The People’s Bank, which governs the creation of coins in China, has announced that because the Panda coins are so popular they will be increasing production. In December, I wrote that the People’s Bank was plannning on a 10-fold increase in production. However, the recent announcement shows a somewhat smaller increase.

The largest increase will be in the 110 ounce and 120 ounce gold Pandas with a 4-fold increase. Silver 1 ounce Panda coins will double from last year. Mintages are being reported as follows:

2011 Pandas 2010 Mintage New Mintage
1 ounce Gold 300,000 500,000
½ ounce Gold 120,000 200,000
¼ ounce Gold 120,000 200,000
110 ounce Gold 120,000 600,000
120 ounce Gold 120,000 600,000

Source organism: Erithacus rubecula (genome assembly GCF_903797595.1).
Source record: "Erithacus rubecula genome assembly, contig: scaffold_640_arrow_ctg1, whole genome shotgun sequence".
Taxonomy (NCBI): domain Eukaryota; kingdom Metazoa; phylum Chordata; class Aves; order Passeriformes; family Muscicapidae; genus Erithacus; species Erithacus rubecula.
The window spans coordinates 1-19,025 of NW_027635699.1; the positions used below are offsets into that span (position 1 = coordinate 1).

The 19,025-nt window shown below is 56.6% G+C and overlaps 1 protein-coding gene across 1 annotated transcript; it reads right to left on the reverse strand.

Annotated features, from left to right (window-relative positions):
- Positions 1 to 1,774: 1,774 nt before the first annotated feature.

1 ounce Silver 3,000,000 6,000,000

In some forums, it has been suggested that this increase would mark the fourth generation of the silver Panda coins. One source described the generations as:

Generation Weight Content Size
First Silver Panda Coins (1983-1985) 27g .900 fine 38.6 mm
Sterling Silver Panda (1987)
one year issue
1 troy oz .925 fine 40 mm
Second Generation (1988-1999) 1 troy oz .999 fine 40 mm
Third Generation (2000-2010)
Change in artists
1 troy oz .999 fine 40 mm
Fourth Generation
Increased Production
1 troy oz .999 fine 40 mm

Some have called silver the investment vehicle for the masses. Silver has a silky color that allows for striking designs to be very visible. Because silver is less dense than gold, a one ounce coin made from silver is larger than a one ounce gold coin. This means there is a larger surface area for beautiful designs, like the silver Panda.

Silver Panda coin image and production data courtesy of CGCI

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